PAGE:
Transforming Indonesia and Australia with science and innovation

Media releases

We’re assisting with media for the Australia-Indonesia Science Symposium, held in Canberra from Monday 28 November – Thursday 1 December.

Transforming Indonesia and Australia with science and innovation

Australian and Indonesian Ministers open international science symposium


Monday 28 November at the Shine Dome, Canberra
Opening ceremony 8.30 am, press call with Ministers 9:20 am with

  • Senator the Hon. Concetta Fierravanti-Wells, Australia’s Minister for International Development and the Pacific
  • Dr Bambang PS Brodjonegoro, Indonesia’s Minister of National Development Planning
  • Professor Andrew Holmes, President of the Australian Academy of Science
  • Professor Sangkot Marzuki, President of the Indonesian Academy of Sciences

Indonesia is on track to become the fourth largest economy in the world by 2050. It’s undergoing massive economic and social change. Poverty is falling, health is improving, the nation is urbanising. The nation is hungry for energy, health, water and food security. Its people are early adopters of new technologies from social media to big data.

Australian and Indonesian scientists are working together to find solutions for some of the most pressing challenges facing both nations in health, marine science and agriculture. The Symposium will also offer scientists an opportunity to look at the innovations that can arise from the use of big data and other disruptive technologies.

The first Australia-Indonesia Science Symposium has brought together over 100 leading scientists and emerging researchers from the two nations to discuss how science and innovation can meet shared challenges.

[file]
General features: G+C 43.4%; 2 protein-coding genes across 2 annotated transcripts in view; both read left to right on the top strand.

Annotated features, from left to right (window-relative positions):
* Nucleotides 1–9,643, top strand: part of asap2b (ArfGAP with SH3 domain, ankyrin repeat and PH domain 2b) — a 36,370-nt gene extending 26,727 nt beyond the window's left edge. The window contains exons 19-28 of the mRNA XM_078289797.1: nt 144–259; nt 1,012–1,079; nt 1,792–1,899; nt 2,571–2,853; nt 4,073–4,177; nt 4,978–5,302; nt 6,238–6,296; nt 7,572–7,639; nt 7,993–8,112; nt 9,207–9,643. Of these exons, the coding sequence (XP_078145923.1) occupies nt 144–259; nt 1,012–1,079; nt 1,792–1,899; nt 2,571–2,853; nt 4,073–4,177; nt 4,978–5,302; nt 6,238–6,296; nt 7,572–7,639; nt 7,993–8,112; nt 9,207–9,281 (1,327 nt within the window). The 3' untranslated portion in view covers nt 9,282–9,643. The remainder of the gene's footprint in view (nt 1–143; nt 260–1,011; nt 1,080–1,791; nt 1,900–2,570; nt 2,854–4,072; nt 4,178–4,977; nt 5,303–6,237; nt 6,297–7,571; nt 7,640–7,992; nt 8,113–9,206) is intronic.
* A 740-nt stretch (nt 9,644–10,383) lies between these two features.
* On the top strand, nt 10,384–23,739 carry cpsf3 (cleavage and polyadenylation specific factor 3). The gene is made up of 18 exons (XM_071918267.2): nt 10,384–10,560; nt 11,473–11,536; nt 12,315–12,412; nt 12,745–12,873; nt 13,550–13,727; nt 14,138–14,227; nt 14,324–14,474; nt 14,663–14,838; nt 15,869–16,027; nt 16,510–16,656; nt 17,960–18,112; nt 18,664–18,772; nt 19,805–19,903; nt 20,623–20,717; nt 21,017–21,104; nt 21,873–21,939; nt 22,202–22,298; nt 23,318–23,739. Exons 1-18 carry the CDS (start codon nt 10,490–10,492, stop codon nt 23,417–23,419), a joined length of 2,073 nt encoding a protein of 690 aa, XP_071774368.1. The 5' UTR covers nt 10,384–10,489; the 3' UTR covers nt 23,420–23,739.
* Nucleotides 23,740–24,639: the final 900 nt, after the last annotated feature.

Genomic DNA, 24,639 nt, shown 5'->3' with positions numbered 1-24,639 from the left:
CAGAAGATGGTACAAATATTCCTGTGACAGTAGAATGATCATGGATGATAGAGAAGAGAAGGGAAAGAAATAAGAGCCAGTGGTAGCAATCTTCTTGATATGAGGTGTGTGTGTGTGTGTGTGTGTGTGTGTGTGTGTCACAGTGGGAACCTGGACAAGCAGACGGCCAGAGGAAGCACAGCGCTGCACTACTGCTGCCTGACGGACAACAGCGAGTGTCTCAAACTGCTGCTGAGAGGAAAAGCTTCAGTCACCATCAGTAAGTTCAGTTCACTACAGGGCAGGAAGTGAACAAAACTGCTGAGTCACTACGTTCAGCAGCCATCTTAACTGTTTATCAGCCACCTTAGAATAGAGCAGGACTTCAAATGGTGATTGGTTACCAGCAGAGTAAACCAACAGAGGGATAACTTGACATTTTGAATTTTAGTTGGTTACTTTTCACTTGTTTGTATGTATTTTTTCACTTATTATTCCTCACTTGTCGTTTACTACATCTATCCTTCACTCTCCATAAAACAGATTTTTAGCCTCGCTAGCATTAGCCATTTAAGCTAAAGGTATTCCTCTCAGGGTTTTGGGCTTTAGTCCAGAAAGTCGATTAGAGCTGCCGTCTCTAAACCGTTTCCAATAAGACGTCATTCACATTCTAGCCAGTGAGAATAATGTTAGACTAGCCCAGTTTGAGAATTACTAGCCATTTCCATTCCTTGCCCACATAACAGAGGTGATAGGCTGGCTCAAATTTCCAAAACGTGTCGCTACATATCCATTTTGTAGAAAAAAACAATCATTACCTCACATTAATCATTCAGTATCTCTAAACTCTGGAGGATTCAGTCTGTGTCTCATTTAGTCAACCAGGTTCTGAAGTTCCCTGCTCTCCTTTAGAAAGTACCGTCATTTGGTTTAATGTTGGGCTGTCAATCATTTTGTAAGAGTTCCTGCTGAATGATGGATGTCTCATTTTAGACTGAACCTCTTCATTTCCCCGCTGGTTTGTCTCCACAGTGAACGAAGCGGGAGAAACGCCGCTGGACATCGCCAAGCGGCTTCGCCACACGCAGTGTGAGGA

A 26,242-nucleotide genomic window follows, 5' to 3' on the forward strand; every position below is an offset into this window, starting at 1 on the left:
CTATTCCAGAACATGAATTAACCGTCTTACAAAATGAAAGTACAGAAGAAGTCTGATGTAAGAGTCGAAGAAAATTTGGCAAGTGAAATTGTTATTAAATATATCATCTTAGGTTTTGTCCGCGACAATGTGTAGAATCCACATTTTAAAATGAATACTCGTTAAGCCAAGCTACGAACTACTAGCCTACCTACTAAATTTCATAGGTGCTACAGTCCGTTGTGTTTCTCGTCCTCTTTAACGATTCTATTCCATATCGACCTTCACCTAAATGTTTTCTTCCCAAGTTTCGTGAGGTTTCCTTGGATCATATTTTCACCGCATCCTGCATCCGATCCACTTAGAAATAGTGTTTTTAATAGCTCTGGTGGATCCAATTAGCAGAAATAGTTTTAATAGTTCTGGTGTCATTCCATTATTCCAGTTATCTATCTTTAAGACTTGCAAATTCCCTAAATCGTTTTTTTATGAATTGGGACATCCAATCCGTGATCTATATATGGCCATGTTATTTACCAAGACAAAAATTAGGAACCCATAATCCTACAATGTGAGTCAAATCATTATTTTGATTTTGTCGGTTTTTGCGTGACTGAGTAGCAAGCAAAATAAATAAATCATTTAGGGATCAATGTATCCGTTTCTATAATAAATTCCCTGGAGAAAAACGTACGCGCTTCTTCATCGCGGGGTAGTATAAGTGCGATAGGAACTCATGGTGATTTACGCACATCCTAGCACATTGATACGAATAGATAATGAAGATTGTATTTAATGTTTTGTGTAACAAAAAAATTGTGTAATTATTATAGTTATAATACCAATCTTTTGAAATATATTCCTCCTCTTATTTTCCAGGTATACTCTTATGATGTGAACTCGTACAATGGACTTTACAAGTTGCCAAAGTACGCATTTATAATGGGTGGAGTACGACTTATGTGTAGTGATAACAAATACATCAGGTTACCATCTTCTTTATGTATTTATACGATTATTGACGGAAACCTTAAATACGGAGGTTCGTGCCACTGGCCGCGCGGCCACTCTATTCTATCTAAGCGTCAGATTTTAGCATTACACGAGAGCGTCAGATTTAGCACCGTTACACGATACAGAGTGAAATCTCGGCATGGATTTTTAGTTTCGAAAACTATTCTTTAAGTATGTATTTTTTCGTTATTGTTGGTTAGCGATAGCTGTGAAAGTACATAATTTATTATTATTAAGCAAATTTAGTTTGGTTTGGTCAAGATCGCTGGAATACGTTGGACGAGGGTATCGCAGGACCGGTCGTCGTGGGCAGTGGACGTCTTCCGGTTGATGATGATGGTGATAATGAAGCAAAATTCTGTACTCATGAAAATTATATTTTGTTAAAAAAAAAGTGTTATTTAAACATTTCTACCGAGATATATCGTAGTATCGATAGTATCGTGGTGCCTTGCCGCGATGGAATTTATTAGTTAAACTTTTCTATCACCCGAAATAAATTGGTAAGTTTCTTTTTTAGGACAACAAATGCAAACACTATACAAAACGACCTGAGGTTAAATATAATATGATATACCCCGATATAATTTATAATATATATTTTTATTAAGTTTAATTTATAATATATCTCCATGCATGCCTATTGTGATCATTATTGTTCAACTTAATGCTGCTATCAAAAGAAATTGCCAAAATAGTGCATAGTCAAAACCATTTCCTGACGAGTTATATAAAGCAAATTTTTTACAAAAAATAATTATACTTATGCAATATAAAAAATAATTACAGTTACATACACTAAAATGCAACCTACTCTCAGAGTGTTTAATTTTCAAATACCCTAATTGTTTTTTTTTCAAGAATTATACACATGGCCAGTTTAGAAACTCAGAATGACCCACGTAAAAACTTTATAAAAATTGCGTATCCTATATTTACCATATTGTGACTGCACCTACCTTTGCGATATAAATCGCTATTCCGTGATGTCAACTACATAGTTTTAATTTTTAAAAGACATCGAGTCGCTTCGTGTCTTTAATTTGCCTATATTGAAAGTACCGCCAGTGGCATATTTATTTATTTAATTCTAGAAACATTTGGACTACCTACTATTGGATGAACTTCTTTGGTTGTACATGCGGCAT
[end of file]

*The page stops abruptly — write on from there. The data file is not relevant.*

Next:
Highlights of the four-day symposium include

  • A new drought-tolerant sugar cane for Indonesian farmers (Professor Bambang Sugiharto, Universitas Jember)
  • Golden bananas and other crops to reduce vitamin deficiencies (Professor James Dale, Queensland University of Technology)
  • What do the people want? Harvesting social media to inform policy (Diastika Rahwidiati, Pulse Lab Jakarta)
  • Managing Indonesia’s coral reefs (Professor Jamaluddin Jompa, Universitas Hasanuddin)
  • The future of mangroves—and why they’re essential for fisheries and coastal health (Professor Catherine Lovelock, University of Queensland)
  • Breeding mosquitos to fight dengue (Professor Adi Utarini, Universitas Gadjah Mada)
  • Why is it hard to acquire immunity to malaria, and what does that mean for vaccine development? (Dr Diana Hansen, the Walter and Eliza Hall Institute of Medical Research)

Full program and more speakers at

The Australian-Indonesia Science Symposium is organised by the Australian Academy of Science, the Indonesian Academy of Sciences (AIPI), the Australian Early- and Mid-Career Researcher Forum, and the Indonesian Young Academy of Sciences (ALMI) with the support of the Australian Department of Foreign Affairs and Trade and the Knowledge Sector Initiative.

For more information or to arrange an interview, contact: